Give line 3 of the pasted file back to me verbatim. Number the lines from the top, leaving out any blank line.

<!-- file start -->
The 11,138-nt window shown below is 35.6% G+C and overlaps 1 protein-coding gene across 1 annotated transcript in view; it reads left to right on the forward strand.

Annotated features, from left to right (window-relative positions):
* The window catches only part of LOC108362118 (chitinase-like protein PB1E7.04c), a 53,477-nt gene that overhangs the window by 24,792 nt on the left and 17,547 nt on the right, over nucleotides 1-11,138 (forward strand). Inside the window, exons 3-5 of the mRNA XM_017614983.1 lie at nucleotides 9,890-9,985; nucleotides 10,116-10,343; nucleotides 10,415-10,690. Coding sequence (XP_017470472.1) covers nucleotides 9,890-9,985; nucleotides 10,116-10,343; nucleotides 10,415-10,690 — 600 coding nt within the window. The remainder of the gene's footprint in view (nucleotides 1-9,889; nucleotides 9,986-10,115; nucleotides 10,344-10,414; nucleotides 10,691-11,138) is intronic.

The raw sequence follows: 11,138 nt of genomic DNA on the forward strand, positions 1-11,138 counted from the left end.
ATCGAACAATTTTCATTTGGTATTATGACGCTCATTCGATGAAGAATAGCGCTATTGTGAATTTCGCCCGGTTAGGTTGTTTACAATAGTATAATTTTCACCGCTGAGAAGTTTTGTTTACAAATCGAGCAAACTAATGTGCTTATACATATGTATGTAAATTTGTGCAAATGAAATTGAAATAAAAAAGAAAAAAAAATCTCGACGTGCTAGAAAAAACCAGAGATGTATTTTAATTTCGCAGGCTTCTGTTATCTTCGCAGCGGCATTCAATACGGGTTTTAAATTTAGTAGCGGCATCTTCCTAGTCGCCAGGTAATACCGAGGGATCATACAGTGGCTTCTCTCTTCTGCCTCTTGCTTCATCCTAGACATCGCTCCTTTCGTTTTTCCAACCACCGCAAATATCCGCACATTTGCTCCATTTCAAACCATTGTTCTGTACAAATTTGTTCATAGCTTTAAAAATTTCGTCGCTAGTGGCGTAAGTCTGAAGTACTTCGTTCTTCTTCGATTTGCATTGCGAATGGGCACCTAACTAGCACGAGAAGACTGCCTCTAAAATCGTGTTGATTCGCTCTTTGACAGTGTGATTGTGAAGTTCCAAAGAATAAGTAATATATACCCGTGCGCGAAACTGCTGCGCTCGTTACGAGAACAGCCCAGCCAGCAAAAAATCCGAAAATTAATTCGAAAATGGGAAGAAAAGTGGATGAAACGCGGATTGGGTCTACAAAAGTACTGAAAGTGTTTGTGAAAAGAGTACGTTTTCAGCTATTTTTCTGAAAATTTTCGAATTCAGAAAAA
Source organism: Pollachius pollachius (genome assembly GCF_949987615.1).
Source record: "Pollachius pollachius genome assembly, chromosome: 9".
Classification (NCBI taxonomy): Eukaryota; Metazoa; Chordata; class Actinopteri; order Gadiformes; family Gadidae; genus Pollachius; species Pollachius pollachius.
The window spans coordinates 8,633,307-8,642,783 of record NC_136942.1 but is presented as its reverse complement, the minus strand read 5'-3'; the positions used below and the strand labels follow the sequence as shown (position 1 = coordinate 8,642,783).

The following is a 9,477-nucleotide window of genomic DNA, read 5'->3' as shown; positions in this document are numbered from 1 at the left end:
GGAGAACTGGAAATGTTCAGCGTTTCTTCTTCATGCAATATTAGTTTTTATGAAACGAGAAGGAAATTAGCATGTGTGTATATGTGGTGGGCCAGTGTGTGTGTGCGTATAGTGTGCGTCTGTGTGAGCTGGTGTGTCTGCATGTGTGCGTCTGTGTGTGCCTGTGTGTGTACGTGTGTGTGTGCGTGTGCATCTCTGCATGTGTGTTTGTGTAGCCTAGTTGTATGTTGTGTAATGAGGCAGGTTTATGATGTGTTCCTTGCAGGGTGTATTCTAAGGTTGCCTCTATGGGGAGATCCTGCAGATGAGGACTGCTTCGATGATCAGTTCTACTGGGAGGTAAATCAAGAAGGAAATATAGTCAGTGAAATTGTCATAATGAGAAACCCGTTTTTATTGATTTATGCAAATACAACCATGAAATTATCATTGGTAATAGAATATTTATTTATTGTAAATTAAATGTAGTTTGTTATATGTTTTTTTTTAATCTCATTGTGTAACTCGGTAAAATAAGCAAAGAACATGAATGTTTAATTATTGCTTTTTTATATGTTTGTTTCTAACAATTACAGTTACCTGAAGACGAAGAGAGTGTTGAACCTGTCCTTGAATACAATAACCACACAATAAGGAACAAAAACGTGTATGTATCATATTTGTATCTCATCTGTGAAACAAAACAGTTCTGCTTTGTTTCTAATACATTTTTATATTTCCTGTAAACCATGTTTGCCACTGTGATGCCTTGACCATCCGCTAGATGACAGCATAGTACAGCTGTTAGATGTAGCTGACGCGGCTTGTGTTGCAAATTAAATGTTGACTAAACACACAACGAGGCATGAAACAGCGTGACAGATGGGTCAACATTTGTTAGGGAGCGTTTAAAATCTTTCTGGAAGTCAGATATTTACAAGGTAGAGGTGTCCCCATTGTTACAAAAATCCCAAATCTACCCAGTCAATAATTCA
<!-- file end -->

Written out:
* The window catches only part of LOC108362118 (chitinase-like protein PB1E7.04c), a 53,477-nt gene that overhangs the window by 24,792 nt on the left and 17,547 nt on the right, over nucleotides 1-11,138 (forward strand). Inside the window, exons 3-5 of the mRNA XM_017614983.1 lie at nucleotides 9,890-9,985; nucleotides 10,116-10,343; nucleotides 10,415-10,690. Coding sequence (XP_017470472.1) covers nucleotides 9,890-9,985; nucleotides 10,116-10,343; nucleotides 10,415-10,690 — 600 coding nt within the window. The remainder of the gene's footprint in view (nucleotides 1-9,889; nucleotides 9,986-10,115; nucleotides 10,344-10,414; nucleotides 10,691-11,138) is intronic.